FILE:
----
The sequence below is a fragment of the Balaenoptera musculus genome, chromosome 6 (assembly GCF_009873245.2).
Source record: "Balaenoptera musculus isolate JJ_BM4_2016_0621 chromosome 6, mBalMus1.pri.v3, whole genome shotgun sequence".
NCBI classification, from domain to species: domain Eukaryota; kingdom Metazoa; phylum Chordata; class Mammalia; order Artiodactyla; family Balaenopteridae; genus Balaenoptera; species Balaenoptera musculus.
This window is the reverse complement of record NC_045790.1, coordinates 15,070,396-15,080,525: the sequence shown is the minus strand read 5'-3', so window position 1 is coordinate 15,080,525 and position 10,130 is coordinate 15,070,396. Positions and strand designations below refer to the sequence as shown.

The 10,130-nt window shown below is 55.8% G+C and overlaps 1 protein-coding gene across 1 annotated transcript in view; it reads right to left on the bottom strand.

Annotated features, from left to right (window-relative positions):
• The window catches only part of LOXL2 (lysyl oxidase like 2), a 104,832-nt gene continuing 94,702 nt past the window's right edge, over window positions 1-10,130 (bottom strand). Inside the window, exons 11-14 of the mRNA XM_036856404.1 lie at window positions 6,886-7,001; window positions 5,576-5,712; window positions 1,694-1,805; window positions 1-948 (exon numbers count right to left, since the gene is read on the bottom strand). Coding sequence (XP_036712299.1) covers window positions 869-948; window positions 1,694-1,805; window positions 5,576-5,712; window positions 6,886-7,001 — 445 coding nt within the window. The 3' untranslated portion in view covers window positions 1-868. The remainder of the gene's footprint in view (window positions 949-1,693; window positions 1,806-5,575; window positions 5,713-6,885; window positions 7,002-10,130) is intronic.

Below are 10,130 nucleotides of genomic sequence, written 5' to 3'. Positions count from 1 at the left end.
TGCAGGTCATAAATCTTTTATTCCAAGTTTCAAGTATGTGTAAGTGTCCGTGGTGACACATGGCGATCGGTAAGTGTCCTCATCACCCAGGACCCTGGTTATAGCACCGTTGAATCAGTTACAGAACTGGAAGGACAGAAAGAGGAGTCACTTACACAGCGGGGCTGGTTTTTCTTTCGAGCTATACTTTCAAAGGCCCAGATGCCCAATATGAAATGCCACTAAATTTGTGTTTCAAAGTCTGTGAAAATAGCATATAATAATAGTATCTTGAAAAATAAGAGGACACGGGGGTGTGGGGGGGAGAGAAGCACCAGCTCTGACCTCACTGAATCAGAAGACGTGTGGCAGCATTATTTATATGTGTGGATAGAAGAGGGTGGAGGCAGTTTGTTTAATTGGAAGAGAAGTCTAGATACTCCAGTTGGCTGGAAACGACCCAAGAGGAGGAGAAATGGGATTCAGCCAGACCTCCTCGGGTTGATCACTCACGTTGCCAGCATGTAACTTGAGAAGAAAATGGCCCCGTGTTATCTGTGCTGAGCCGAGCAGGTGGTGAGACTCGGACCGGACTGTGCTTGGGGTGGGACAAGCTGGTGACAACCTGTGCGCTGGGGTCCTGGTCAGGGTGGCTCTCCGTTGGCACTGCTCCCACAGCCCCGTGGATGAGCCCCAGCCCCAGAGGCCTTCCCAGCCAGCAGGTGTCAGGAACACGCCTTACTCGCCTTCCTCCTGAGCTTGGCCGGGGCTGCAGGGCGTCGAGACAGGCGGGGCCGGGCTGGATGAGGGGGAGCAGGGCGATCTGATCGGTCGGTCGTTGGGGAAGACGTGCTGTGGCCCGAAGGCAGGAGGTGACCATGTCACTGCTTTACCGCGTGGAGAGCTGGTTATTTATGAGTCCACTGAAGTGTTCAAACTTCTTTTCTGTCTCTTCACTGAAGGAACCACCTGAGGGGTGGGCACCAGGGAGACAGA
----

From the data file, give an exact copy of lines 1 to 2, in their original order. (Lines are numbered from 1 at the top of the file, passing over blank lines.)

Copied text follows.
The sequence below is a fragment of the Balaenoptera musculus genome, chromosome 6 (assembly GCF_009873245.2).
Source record: "Balaenoptera musculus isolate JJ_BM4_2016_0621 chromosome 6, mBalMus1.pri.v3, whole genome shotgun sequence".